Gabriel reviewed the file again. Right. Simple mission: find a willing human to birth the messiah. The ‘willing’ part was apparently very important to the Almighty, so Gabriel had been given a list of backups, just in case— but there’d be no need for any of that if option one said yes.  Option one, here, being a girl named Maryam, of the line of David, from Nazareth, Galilee, engaged to a carpenter named Youssef. Fourteen years old. Hm. Gabriel could have sworn the usual age of human reproductive maturity was supposed to be at least a little more than that. Well, couldn’t argue with the Plan. 
Gabriel prepared to manifest. Three, two, one…
One moment, Maryam  was in her father’s house, mending a garment.
The next moment, there was a being in front of her. A being that was indescribable in human language; that could strike madness into the heart of the bravest man on earth with merely a look. There was only one appropriate response.
As Maryam screamed uncontrollably, the being began to speak— in an incongruously human voice, and in perfect Aramaic, though the accent was nothing Maryam had ever heard.  “It’s Maryam, right? Okay. Greetings, lucky human! The Lord is with you!”
The human was screaming. Why was the human screaming? Gabriel did a quick miracle so her parents in the other room wouldn’t hear and complicate things, then tried to calm her. He couldn’t very well drop the give-birth-to-the-messiah bomb while she was like this. “Do not be afraid, Maryam— please, stop screaming; I’m trying to tell you something! You’ve found favour with God!”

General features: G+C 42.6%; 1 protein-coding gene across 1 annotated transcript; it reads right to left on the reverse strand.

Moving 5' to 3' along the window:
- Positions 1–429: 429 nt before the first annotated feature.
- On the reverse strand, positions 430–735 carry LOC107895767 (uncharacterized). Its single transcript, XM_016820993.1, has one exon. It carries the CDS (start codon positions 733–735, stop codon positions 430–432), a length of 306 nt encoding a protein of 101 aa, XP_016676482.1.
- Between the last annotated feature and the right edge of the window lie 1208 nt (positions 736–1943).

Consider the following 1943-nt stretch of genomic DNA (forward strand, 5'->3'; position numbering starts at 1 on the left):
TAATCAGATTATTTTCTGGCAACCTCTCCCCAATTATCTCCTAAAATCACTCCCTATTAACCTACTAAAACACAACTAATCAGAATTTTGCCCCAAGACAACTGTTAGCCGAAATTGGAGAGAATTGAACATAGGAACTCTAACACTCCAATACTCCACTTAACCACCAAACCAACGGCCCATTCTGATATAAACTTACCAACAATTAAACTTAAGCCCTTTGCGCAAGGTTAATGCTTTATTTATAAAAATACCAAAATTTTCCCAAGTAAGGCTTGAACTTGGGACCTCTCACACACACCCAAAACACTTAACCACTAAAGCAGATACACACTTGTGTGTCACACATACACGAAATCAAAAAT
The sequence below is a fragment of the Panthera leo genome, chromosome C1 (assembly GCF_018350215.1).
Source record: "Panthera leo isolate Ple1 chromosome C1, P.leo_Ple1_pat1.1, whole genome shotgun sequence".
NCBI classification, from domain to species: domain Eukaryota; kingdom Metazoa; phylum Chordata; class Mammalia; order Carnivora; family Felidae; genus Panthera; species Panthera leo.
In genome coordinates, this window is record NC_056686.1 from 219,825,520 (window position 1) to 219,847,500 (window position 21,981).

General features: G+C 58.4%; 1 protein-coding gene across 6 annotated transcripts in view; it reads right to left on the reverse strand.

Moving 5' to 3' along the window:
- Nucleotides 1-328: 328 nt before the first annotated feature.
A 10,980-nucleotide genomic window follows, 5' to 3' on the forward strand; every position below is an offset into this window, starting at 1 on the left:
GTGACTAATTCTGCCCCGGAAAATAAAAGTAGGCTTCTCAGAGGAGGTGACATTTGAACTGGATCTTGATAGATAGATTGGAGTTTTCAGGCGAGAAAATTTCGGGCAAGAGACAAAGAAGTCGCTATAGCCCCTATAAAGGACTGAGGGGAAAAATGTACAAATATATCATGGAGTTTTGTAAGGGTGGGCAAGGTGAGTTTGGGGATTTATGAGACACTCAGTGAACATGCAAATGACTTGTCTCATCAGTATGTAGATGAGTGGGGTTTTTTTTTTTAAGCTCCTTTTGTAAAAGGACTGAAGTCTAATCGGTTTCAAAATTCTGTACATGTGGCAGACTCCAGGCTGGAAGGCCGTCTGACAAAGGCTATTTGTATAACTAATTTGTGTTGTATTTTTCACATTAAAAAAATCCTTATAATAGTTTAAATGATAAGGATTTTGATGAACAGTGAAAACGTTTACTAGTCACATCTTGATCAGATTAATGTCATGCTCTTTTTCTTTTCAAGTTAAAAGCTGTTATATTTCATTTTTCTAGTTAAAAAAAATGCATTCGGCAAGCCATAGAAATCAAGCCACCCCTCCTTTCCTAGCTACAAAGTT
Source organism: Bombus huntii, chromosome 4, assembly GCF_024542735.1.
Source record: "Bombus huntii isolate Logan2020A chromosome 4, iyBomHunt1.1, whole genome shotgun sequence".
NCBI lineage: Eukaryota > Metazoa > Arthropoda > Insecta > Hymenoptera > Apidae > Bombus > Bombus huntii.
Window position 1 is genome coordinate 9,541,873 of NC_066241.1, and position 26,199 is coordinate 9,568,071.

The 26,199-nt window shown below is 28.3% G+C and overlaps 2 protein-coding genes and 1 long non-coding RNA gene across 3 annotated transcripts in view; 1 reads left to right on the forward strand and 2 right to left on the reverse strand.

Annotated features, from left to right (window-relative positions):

…Gabriel suddenly realised that he’d forgotten to switch to the human-friendly form. Oh, that explains it. He should probably fix that.
Suddenly, instead of the incomprehensible being, there was… a man, holding a scroll. A weirdly pale, tall man, with purple eyes, in an impossibly white robe… but, the general shape of a man, nonetheless.
Maryam was able to stop screaming.
“There. Now I’m in a form that your feeble human mind can comprehend, I have a message for you.” His face formed an expression that looked as if somebody had once described a smile to him, and he was attempting to follow the directions. “Good news! You, Maryam, have found favour with God!”
The human’s condition seemed to have improved, but she was still staring at Gabriel incredulously. Gabriel double-checked the details of his current form. Two arms, two legs, one torso, one human-like head (two eyes, two ears, one mouth, one nose), no wings, clothing… those were the correct settings for productively communicating with the more easily frightened of humans, if Gabriel remembered correctly.  He’d even tried his best human smile. Maybe she was in shock from the moment with Gabriel’s true form; Gabriel had heard about shock. Oh, well, it was better than screaming, at least. Gabriel continued. “I’m an angel of God— specifically, the Archangel Gabriel. And I have the opportunity of a lifetime for you, Maryam! If all goes to Plan,” Gabriel explained, audibly capitalising the P,  “you will give birth to a son, and name him Yeshua.”  Gabriel checked the script; he had to get the pitch right… “He will be great and will be called the Son of the Most High. The Lord God— that’s my boss— will give him the throne of his ancestor David, and he will reign over Jacob’s descendants forever; his kingdom will never end.” Gabriel smiled again. “So, sound good to you?”